Nov 172014
 

Last week, I went on retreat. I left my writing setup, with familiar desk and computer, to go to a hushed place to be fed and to walk and to think and to write on my iPad. I wasn’t sure how novel writing would go on the iPad. I am rather particular about where I write my books, unlike with my blog writing or poetry. For books, I have always banged away on my main computer with its unchanging view of the same wall and the same window with the same view outside.

I surprised myself though: I was able to bang away on my iPad’s bluetooth keyboard on a strange desk facing a strange wall with a different view out the window. I did need my outline, but that’s always handy in my Index Card app on the iPad. And I did need WiFi for those odd times I had to look up some factoid plus send backup copies of my chapters to the cloud. But mostly, once I put fingers to keyboard, I was able to create and then go veering off from my outline.

I don’t know why I’m surprised I veered off — I seem to do that in most of my novels. This time though, some of my original ideas are returning, and I’m stretching yet compressing the story out more. Luckily, my escape from my life and retreat into focussing on my novel, coincided with when Chantie also ditched Twitter to retreat into her “real life” so that logically, in the story progression, there would be no tweets from her for several days. It was a bit of a relief for me because though I had planned on tweeting out whatever my characters did in the story, once I got to my retreat location, I was rather loathe to have anything to do with my real world. I had things to ponder outside of my writing and needed space to decompress and to sort out where this trauma therapy I’m getting is going.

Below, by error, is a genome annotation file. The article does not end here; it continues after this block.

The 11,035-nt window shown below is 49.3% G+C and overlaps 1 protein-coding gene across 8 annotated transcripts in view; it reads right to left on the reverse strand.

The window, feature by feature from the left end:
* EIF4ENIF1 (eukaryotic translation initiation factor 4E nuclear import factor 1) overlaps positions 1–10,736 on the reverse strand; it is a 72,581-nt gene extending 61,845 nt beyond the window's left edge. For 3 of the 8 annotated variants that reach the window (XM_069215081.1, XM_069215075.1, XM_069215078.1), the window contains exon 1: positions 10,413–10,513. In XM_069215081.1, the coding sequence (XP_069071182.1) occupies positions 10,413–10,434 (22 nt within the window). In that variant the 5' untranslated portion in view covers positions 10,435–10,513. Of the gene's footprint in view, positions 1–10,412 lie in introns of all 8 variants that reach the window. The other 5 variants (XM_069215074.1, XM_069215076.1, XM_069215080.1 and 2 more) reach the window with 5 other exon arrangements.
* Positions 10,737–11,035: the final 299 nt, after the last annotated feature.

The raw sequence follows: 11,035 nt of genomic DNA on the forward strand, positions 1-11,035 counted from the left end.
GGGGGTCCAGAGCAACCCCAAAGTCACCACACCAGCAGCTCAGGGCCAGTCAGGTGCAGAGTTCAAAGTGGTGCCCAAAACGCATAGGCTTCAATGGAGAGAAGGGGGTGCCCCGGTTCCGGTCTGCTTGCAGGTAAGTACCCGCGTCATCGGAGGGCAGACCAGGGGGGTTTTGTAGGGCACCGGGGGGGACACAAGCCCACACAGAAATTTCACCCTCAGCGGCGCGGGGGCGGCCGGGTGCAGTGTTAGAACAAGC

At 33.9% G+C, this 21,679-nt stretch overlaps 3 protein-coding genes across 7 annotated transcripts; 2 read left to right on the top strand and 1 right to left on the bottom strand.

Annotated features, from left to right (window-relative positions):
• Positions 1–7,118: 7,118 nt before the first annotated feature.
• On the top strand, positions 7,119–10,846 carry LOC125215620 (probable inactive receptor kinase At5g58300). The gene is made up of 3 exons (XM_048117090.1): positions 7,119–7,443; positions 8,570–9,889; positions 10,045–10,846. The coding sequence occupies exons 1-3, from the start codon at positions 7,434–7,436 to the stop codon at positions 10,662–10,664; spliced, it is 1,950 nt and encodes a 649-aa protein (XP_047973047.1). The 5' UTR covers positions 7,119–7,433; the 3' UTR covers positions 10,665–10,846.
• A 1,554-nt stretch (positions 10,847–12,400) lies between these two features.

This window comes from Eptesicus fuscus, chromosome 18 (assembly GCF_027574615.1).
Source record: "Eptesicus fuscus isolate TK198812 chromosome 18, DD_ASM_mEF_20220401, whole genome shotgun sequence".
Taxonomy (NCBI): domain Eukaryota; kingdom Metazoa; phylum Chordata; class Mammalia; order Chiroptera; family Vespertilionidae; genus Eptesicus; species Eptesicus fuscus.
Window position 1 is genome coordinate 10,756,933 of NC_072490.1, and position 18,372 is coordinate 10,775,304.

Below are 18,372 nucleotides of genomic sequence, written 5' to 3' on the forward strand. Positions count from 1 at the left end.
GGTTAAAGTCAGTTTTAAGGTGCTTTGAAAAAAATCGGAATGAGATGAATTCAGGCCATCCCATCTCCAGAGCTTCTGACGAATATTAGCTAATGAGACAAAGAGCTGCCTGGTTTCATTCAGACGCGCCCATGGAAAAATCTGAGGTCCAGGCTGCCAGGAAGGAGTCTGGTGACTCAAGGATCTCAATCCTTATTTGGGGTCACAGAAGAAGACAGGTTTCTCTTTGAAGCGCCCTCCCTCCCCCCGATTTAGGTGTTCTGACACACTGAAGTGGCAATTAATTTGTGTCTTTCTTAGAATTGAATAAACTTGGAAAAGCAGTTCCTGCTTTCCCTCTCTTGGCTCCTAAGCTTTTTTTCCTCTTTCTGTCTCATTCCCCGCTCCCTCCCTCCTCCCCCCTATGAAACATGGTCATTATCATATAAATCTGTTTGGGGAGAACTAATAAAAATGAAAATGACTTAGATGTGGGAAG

As researchers have noted, according to an article I read linked to from Twitter this morning, expressive writing is a good way to heal traumas, and part of my brain biofeedback includes ten minutes of writing. But sometimes you just need a break. It’s hard to escape one’s head injury and memories, but in a supportive environment, for a couple of days anyway, it can happen. After that, you can’t escape the reality of the injury’s effects on every aspect of yourself — from needing a reminder to eat to resting after walking to your pain levels and sleep — but the same supportive environment makes it not so bad. And it did keep the memories at bay for a little while. Of course, the flashbacks are back now. Sigh. There is no magic pill or retreat to consign them to void space forever.

The two best parts of the retreat for me was walking a labyrinth for the first time and catching up on where I should be in NaNoWriMo (I was a bit behind my chapter per day goal) then zooming on past, which meant I was able to take a day off writing on my birthday. Sweet.

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